Electronic World Trade Platform (eWTP) should become a key policy recommendation for G20

China-EU Digital Research Center will support this initiative

1Introduction by Yu Ping, Vice Chair and Sherpa of B20 China

300 business representatives of the G20 countries met last 17 April at the headquarters of the International Monetary Fund (IMF) in Washington DC. This meeting, coinciding with the annual Spring Meetings of the IMF and the World Bank, was the first B20 China Joint Taskforce Meeting. ChinaEU is honored to be a member of B20, which stands for the business representation in the G20 meeting preparatory process. The B20 group discusses policy recommendations for the world economic governance that will be submitted to the heads of state of the G20 countries when they meet in in Hangzhou, China, on 4–5 September 2016. Several strategic recommendations are being considered, among which stands the proposal of setting up an Electronic World Trade Platform (e-WTP).

2Keynote speech by Zhu Min, Deputy Director of IMF

The Washington B20 session opened with a positive note from the IMF, who showed strong confidence in China’s economic growth. Deputy Managing Director Zhu Min admitted that the world economy is facing downgrade with a growth rate at 3.2%, a decrease of two percentage points compared to the IMF’s previous forecast. Government debt has especially become a serious issue, increasing by 42% in two years to reach 106%. Despite the global economic challenges, China’s growth rate was instead upgraded from 6.3% to 6.5%, showing signs of stabilization and recovery, according to both Zhu and Ma Jun, Chief Economist of People’s Bank of China.

3Keynote speech by Ma Jun, Chief Economist of the People’s Bank of China

Business leaders and economists commented on the role of B20 and G20 in restructuring the global economy. A few words were spent also on the leadership of China, which this September will chair the G20 meeting in Hangzhou, headquarters of e-commerce giant Alibaba.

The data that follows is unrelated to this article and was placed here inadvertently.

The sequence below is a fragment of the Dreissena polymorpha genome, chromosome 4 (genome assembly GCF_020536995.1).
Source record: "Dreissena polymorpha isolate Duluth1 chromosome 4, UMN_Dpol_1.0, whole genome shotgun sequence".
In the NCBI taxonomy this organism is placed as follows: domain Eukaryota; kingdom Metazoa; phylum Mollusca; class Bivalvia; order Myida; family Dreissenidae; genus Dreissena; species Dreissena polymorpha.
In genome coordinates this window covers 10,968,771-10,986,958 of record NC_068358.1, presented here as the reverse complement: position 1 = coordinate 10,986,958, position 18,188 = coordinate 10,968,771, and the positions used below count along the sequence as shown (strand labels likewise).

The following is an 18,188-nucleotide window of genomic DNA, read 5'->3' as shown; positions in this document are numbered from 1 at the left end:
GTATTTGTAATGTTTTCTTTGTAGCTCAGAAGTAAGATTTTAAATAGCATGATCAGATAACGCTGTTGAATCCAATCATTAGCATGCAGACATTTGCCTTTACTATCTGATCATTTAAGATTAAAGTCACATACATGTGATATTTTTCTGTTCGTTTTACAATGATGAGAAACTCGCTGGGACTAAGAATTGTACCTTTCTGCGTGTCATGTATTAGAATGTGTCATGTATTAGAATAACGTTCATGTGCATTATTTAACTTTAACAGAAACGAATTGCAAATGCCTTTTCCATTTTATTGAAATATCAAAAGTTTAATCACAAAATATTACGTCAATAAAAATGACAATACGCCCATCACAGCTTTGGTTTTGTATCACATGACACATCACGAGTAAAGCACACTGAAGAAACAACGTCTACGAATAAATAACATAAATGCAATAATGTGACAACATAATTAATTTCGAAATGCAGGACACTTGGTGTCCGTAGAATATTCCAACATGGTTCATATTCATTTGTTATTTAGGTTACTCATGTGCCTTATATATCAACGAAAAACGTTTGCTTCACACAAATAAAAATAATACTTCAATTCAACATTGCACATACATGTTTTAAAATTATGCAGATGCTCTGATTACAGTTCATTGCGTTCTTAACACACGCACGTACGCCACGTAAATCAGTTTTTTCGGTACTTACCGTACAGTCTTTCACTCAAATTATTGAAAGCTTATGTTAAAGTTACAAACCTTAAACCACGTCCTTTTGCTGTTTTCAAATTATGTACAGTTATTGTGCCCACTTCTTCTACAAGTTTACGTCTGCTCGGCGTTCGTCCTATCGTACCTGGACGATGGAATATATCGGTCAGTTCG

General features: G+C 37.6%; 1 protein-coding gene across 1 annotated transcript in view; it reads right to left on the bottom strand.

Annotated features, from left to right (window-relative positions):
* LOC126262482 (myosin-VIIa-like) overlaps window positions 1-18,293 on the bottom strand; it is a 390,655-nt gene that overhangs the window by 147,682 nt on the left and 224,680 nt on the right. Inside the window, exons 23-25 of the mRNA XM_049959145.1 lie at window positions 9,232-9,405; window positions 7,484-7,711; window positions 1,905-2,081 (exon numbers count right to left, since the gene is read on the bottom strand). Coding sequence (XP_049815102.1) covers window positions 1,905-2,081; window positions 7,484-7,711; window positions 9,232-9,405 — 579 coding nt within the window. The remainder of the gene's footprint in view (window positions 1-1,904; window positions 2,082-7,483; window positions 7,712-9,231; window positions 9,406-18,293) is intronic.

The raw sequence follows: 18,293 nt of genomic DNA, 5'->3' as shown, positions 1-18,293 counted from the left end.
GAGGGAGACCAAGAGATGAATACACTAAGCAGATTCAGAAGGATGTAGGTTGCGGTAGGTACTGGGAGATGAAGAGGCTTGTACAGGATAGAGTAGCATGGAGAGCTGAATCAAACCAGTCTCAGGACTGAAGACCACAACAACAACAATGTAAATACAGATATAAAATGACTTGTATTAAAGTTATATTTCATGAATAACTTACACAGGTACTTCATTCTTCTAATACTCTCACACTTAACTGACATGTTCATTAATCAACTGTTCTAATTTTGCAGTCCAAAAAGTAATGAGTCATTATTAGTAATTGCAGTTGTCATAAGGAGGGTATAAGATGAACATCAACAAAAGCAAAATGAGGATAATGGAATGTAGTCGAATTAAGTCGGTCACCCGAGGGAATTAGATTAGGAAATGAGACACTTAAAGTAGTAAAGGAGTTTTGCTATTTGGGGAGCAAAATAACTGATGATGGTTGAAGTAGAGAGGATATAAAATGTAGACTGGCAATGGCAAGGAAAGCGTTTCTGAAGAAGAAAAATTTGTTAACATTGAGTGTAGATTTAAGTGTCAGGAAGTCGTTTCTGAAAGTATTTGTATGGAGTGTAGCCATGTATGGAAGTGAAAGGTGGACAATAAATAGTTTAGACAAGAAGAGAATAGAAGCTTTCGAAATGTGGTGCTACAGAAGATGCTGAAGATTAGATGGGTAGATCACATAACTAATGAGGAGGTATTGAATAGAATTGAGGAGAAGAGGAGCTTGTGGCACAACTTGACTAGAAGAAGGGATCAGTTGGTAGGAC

Frank Ning, Chair of Trade & Investment Taskforce and Chairman of Sinochem, proposed that G20 can play a bigger role in rebalancing world economy by bringing more real exchange of goods, accelerating technology and innovation, as well as giving more value to manufacturers, instead of focusing too much on finance.

Dimitris Tsitsigaros, Vice President of IFC, Global Client Services believed that G20 should also play a role in promoting regional integration, reducing protectionism, improving access to global value chain and upgrading the global financial infrastructure.

As Ren Hongbin, Chair of Infrastructure Taskforce and Chairman of China National Machinery Industry Corporation, pointed out that, to mitigate current economic challenges, reform in infrastructure is key, which is also one of the few areas identified by IMF reports as having potential to deliver strong productive gains across all kinds of countries.

Green investment and financial inclusion involving private sector players were among the hottest issues discussed.

China is believed to make a successful leader of B20 as well as G20 to deliver favorable results in addressing global challenges, given its infrastructure-oriented One Belt One Road Initiative and the profound structural reform undergoing in the country.

The B20 has set up five taskforces, namely Financing Growth, Trade & Investment, Infrastructure, SME Development and Employment, to brainstorm on the most appropriate policy recommendations to make to the G20 government leaders. The taskforces met close-door to agree on the scope and drafting of these key business recommendations.

The most notable recommendation discussed in the SME Development Taskforce is the proposal to set up an eWTP.